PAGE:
36 blocks • 4 months ago
I’ve known for my entire adult that going for a walk is how I can think most easily. Walking is not simply moving your thinking mind (some imagined insular thing) outside. The process of walking is thinking. In fact, in his book Spell of the Sensuous: Perception and Language in a More-than-Human World, David Abram proposes that it is not we who are thinking, but rather the environment that is thinking through us. Intelligence and thought are things to be found both in and around the self. “Each place is a unique state of mind,” Abram writes. “And the many owners that constitute and dwell within that locale—the spiders and the tree frogs no less than the human—all participate in, and partake of, the particular mind of the place.”
This is not as hand-wavy as it sounds. Studies in cognitive science have suggested that we do not encounter the environment as a static thing, nor are we static ourselves.
As Francisco Varela, Evan Thompson, and Eleanor Rosch put it in The Embodied Mind (a study of cognitive science alongside Buddhist principles): “Cognition is not the representation of a pre-given world by a pre-given mind but is rather the enactment of a world and a mind… “ (emphasis mine). Throughout the book, the authors build a model of cognition in which mind and environment are not separate, but rather co-produced from the very point at which they meet.
A friend of mine compared what has happened over recent years to a café. We enter it and search for a space in which we can sit with our friends and chat. But as time progresses, the café’s walls get smaller and smaller and the chat of others louder and louder. You begin to hear all manner of conversations that you otherwise wouldn’t care about: things which, frankly, you shouldn’t be listening to. This leads to frustration. It becomes increasingly difficult to escape the noise and re-center yourself on what actually matters to you.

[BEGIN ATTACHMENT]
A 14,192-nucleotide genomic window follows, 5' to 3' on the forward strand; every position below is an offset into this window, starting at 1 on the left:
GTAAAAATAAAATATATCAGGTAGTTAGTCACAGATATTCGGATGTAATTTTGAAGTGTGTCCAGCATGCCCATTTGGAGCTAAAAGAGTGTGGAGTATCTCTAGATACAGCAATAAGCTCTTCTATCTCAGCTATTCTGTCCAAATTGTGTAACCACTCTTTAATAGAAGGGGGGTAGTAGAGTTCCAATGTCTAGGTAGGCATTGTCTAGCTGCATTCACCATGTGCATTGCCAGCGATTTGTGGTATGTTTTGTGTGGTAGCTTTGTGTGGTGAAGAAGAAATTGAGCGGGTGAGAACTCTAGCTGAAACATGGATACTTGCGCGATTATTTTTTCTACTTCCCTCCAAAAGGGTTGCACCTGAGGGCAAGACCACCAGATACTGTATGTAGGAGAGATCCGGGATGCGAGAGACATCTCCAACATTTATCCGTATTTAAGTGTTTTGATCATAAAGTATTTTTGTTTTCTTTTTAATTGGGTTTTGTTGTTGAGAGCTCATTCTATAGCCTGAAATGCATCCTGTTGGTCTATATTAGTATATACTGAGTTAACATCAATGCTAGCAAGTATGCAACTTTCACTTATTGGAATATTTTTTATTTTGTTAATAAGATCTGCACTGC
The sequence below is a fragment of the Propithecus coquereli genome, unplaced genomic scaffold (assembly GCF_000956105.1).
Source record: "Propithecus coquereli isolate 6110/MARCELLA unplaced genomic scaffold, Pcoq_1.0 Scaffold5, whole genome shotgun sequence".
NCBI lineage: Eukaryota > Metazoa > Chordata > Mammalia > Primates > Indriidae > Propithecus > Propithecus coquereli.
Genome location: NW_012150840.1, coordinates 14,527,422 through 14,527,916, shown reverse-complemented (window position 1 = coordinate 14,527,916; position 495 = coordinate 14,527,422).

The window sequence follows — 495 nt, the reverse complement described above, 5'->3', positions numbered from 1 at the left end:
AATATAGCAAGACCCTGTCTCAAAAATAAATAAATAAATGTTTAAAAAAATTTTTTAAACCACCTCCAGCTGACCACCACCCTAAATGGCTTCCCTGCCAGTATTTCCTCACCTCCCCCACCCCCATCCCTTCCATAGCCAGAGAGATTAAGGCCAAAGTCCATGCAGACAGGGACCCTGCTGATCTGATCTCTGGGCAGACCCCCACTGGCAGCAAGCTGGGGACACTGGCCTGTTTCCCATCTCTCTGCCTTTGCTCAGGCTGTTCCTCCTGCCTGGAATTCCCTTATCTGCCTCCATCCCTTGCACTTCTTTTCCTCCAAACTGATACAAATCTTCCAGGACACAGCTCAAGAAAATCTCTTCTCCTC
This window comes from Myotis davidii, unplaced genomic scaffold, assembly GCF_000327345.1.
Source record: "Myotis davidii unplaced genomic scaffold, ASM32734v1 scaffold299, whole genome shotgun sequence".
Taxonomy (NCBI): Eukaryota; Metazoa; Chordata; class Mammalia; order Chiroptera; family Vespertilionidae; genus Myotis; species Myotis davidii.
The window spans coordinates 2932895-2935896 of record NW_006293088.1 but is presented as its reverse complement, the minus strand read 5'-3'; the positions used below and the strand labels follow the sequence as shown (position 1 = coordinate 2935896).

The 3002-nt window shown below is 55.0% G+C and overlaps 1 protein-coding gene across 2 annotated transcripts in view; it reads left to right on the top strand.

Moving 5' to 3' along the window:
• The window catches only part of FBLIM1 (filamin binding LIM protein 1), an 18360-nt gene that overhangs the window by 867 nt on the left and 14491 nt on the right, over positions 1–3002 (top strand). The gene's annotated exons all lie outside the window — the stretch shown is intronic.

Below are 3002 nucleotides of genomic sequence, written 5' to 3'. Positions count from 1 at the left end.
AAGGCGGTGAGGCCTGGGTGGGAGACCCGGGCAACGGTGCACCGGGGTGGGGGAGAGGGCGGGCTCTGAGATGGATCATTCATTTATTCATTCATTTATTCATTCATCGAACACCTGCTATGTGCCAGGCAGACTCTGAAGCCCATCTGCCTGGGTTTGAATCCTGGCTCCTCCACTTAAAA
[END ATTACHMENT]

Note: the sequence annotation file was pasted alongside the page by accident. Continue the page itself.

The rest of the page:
Italo Calvino’s description of life as an inferno in Invisible Cities comes to mind;
The inferno of the living is not something that will be; if there is one, it is what is already here, the inferno where we live every day, that we form by being together. There are two ways to escape suffering it. The first is easy for many: accept the inferno and become such a part of it that you can no longer see it. The second is risky and demands constant vigilance and apprehension: seek and learn to recognize who and what, in the midst of the inferno, are not inferno, then make them endure, give them space.